When we remember the 70’s we can think of many weird and wonderful trends that took the world by storm. Ranging from tacky tie-dye to high waisted pants, lava lamps and tight, tight hot pants. But most would recognise Macrame as a well-remembered 70’s sensation, where people beautifully designed macrame tablecloths or just went completely mad and macrame a car cover for their Holden Monaro. Whether it be from hanging plants to hanging off Instagram influencers at Splendour in the Grass, Macrame has an incredibly old history and has constantly resurfaced over the centuries as a popular trend for arts and crafts lovers over the globe.
What are the origins of Macrame?
Dating back to the 13th Century, Arabic weavers across the Middle East were believed to be the first to create modern Macrame by using cotton, hemp or jute rope to make intricate fabrics. Arabic weavers who were probably a bit bored of the same old fabric styles decided to spice things up by knotting the access thread along the edges of hand-loomed fabrics into decorative fringes. Creating the first known form of modern Macrame! In fact, the word Macrame derives from the Turkish word “Makrama” referring to a coarse lace or fringe made by knotting cords or thick threads in a geometric pattern.
Like most popular trends someone is always trying to take the credit for it and Macrame is no different. Historians have hotly debated that Macrame originated as far back as 3rd Century China. Where the Pan Chang Knot, a series of loops that weave together to form infinity symbols to signify longevity has been identified as a possible form of early Macrame. Others have even held the Assyrian Empire as a Macrame contender, dating as far back as the Bronze Age. Where carvings of kings, warriors and gods within the temples of Nimrud for King Ashrunasirpal II, depict tunics and horse harnesses richly decorated with fringes. These fringes have been credited by some as the earliest known example of ancient Macramé. Even if this isn’t the case, Macrame car covers and the Assyrians pimping out their horses in Macrame seems oddly similar.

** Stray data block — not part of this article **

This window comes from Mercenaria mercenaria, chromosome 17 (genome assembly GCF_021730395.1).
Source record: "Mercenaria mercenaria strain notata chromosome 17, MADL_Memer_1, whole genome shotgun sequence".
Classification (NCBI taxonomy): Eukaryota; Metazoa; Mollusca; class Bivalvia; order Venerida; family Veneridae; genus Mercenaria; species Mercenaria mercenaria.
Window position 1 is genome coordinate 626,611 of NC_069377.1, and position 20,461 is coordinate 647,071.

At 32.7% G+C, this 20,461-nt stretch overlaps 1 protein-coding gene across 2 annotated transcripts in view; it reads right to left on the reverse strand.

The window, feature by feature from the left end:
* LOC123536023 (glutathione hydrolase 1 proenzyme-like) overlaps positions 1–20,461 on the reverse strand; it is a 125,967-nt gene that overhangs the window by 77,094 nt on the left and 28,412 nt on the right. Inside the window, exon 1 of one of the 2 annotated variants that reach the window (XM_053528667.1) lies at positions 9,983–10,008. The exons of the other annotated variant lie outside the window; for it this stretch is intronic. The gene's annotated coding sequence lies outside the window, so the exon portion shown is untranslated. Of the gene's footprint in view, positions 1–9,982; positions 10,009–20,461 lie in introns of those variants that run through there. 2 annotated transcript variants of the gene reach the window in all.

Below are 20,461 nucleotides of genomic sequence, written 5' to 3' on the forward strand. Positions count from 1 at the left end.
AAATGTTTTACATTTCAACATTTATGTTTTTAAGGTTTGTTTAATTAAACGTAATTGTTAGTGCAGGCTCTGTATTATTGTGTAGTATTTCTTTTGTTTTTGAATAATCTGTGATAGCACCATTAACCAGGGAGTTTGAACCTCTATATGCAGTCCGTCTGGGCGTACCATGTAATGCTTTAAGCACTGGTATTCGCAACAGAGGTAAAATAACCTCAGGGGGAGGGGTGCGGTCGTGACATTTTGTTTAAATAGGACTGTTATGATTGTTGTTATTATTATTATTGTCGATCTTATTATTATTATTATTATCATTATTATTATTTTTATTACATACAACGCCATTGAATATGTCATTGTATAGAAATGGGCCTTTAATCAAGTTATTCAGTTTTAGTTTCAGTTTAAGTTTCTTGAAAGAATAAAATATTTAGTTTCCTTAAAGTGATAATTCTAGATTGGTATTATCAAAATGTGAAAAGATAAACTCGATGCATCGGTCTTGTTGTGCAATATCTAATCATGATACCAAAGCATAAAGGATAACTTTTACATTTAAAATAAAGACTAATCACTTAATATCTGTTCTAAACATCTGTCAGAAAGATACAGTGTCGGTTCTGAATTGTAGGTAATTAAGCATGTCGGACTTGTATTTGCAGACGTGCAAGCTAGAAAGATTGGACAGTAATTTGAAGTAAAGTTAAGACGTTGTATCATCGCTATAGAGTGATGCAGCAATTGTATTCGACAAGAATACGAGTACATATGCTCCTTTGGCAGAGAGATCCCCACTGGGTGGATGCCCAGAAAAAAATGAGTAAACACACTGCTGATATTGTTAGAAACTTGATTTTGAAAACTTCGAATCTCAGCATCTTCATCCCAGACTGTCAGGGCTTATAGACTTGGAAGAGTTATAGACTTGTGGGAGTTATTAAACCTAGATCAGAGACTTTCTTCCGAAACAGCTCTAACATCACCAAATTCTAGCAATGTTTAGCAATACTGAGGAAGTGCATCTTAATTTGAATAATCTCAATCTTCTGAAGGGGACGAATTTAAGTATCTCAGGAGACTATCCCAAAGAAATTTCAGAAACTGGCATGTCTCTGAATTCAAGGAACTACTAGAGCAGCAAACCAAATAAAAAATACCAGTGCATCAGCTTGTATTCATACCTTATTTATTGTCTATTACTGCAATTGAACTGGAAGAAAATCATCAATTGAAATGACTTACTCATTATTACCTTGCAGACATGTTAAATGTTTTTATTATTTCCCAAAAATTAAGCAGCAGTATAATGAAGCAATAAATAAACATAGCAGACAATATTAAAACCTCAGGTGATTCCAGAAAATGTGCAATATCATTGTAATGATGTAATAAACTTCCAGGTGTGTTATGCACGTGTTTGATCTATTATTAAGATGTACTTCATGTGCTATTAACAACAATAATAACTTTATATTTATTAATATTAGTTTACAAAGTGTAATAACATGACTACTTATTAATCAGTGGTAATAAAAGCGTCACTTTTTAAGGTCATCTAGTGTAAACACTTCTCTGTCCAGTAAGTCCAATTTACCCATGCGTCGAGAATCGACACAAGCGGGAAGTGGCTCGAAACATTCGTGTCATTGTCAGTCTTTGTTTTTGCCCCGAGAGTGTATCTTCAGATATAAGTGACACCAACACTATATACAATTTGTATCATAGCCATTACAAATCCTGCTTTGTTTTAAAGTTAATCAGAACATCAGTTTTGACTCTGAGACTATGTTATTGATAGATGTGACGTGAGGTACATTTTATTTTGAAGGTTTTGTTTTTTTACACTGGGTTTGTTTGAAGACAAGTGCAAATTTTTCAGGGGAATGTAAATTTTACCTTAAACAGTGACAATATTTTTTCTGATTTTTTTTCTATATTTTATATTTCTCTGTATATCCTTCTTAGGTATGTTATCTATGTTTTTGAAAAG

How did Macrame end up in the Western World?
Pretty much the rise of Islam inadvertently brought the Arabic art of Macrame into Europe, at a speed that would’ve made Amazon shipping services proud. After the successful expansion of the Umayyad Caliphate, one of the World’s largest empires. Managed to bring Macrame into Europe after it’s conquest of Spain and the subsequent Moorish Rule of the Spanish in the 15th Century. Spain being a cultural hub for Arabic and European influence, took on Macrame and later passed on the trend to Italy in the 17th Century where it was popularised in the prosperous port city of Genoa.
Sailors and Macrame?
Turns out sailors were very big fans of Macrame and unknowingly spread the art into bustling ports across the world. Sailors who were already familiar with the practise of knotting for rope tying, combined their knowledge of square knotting with other variations of knots to produce beautiful patterns. Just like Assyrian horse riders and certain 70’s car owners, sailors liked to pimp out their ships and themselves in Macrame creations. Crafting items such as rope ladders, steering wheel covers, bell pulls along with personal accessories such as hats and belts. Knowing this, it’s probably made pirates increasingly scary.